As a tradition he likes to make a stop at Waffle House for breakfast at least once when the team is in Atlanta.

There’s nothing better than having a home cooked southern American style meal. After all, according to Mike Kojima, Dai’s Chassis Engineer and spotter, he drives best with a full stomach and a bowel movement on the way. Also not kidding.

I joined the club. It was nice to have a side of egg with my grease. I bet if I picked up that omelette and rubbed it against the wall, I could see through it.

There were many “Are you going to eat that?” moments. This was also the perfect time to talk strategy for the weekend. Normally the team would start off with a mild setting and go harder as the day went on.

But because of the new qualifying layout the team is now forced to run a set-up that’s all or nothing to qualify as high as possible. It worked very well in Long Beach as he qualified first.

It was time to wake up the beasts from their slumber. Practice was coming soon and qualifying followed right after that.

The pressure was on for Brandon and the crew as they’re yet to qualify for the top 32 and they’re going for broke this time.

The motor had a re-tune which bumped it up from 500whp in Long Beach to 600whp.

They had to change a fuel pump and steering pump in practice, but luckily the team knew exactly what they need to bring in order to keep this car running.

Just to be safe they also changed out the diff and put in brand new axles to take the abuse from the added power.

Brandon’s day job is at his shop, where he converts petrol-burning cars to run on compressed natural gas (CNG). He travels the country teaching others how to do the same. He modifies his teaching schedule to match the Formula Drift tour, so he can teach in the vicinity where he’s drifting while he’s out of state.

These two men are worlds apart, but they are largely the same in that they both have an undeniable passion for drifting.

Just a few minutes to go before open practice was a perfect opportunity for Dai to get a quick lunch in while having a little team meeting.

Scott Dodgion, crew chief and all around fun guy has a full plate this year as he has to run a two-car team.

It won’t be a problem with the help of these ringers though. Christopher Marion from KW Suspension travels from series to series just providing race support.

Dai mentioned that before, when it was a single-car team, it was like being an only child as he got all the attention.

But now it’s kind of like he has a younger brother. He also mentioned that in a way it’s great to be able to share technical data and spare parts, but now there’s a sense of competition between the two.

However, he also said that he would much rather have D-Mac than anyone else as a teammate because they’re close like brothers and he wants to see him do well.

Brandon does not have the kind of support that Dai has, but he still has a network of friends that have been with him since the beginning of his drifting career.

I don’t care how talented you are, there’s no way you can run a one-man show.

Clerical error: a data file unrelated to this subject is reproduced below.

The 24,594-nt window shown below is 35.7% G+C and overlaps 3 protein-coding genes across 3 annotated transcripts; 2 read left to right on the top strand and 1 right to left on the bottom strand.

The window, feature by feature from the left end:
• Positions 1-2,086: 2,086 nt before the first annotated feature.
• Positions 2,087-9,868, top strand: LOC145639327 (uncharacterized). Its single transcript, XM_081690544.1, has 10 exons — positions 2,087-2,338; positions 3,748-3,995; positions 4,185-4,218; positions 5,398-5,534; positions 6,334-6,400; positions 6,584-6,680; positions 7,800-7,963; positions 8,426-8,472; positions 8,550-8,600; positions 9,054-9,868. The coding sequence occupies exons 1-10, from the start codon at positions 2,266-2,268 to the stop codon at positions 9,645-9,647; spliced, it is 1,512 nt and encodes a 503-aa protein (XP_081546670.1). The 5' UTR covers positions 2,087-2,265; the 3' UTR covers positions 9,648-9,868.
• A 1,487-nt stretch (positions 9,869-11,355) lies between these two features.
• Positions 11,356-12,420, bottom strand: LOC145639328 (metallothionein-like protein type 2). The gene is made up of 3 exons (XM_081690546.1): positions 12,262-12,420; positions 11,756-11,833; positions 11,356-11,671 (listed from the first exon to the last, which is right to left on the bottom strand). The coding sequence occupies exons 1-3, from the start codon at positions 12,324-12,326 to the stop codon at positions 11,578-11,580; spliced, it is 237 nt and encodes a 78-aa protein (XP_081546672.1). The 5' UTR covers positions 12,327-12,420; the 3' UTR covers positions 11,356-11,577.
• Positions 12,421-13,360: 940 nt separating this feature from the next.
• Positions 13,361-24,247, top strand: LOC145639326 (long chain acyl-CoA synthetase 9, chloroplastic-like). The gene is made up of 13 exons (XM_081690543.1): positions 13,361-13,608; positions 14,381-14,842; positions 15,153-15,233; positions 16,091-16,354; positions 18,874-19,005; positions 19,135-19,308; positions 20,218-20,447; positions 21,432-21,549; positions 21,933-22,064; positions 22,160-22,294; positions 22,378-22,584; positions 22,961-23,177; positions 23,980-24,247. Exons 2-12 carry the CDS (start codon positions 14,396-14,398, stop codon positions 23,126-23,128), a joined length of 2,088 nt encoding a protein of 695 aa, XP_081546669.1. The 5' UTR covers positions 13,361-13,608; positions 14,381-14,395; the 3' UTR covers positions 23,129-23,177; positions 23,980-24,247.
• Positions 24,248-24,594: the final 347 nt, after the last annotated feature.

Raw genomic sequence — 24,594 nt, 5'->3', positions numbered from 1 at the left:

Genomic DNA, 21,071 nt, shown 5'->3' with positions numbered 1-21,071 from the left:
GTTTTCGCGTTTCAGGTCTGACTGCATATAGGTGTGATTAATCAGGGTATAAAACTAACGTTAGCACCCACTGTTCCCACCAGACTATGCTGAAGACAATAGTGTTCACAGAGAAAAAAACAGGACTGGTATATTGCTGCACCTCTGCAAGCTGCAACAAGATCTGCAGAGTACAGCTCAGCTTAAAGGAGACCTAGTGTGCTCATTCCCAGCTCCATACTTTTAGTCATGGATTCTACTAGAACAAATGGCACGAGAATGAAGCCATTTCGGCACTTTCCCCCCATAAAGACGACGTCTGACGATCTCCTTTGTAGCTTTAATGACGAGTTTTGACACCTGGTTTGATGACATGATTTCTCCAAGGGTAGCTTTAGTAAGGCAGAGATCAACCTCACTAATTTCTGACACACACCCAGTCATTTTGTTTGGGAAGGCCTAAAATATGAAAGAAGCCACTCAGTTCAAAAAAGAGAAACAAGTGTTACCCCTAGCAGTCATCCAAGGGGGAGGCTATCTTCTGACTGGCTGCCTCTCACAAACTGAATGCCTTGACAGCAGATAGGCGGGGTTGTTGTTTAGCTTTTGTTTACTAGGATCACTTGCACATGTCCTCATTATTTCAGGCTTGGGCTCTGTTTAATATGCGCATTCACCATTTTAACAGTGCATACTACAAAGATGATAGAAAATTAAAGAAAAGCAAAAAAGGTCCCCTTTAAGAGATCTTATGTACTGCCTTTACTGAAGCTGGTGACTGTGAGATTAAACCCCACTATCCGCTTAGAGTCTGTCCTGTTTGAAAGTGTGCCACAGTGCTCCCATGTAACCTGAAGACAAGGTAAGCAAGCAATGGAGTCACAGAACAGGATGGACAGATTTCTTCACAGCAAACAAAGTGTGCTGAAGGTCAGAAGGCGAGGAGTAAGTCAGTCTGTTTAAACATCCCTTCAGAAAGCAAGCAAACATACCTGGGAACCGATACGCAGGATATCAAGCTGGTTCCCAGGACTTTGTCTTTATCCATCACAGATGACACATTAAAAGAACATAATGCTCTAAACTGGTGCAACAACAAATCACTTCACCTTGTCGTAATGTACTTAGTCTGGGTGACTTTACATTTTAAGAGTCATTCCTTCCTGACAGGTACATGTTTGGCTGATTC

During practice the car started to cut out, and the team figured it was the fuel pump overheating.

Between every run they sprayed it down with cold water, and for qualifying they brought towels from their hotel and soaked them in ice water. In between runs they would wrap the towel around the fuel pump – it worked like a charm.

The suspension is so finely tuned on Dai’s car that sometimes he can’t even feel the change, but the extra Gs that they pull can be clearly seen on the data logger.

By the time qualifying rolled around, the team had found the optimum setting for the track and conditions.

Unfortunately for Dai, things didn’t go too well. He didn’t qualify as high as he’d hoped and ended up in 15th place.

The next day he was paired up against Conrad Grunewald. This was probably the most stacked top 32 battle as most of the other battles were fairly one-sided.

This could have very well been a finals battle. It was close, but Conrad moved on. Dai would not make it into the top 16.

That bumped Dai down to fifth in the points championship. He’s now 35 points behind points leader Vaughn Gittin Jr.

Brandon went out for his first qualifying run, but hit a clipping point.

He also went one tire off, and was given a zero based on Formula Drift’s new two strike rule.

Because he didn’t qualify on his first run he got one more chance to make it into the top 32 and secure one of the remaining slots from 16th to 32nd place.

The run was barely enough for him to tie with Walker Wilkerson for 32nd place. To break the tie Formula Drift awarded the 32nd spot to the driver with the higher entry speed, which happened to be Walker, by just a hair.

Well I’d started my day at Waffle house, so figured there was no better way to end it. The team was really bummed about getting THAT close to being in the big show.

Drifting’s in our blood. I know this because we’d just come from a drift event, and these boys were super bummed about not making it into the big show, but all we could talk about over some waffles was kicking clutches, burning rubber and making circle burners… it was endless.

Some people just have their off days; Dai on the other hand typically doesn’t have those. Mike Kojima jokingly said Daijiro Yoshihara is a drifting savant. He almost never practises outside of competition. Dai did mention to me that ever since they changed the layout of the course last year he’s not really felt good about the way the track flows. The season is still young so there’s plenty of time for him to catch up.

As for Brandon, there are five events left for him to chase that rookie of the year title. Although I know for a fact that no matter what happens, both drivers will continue to get behind the wheel. It’s their happy place.

Larry Chen
Instagram: larry_chen_foto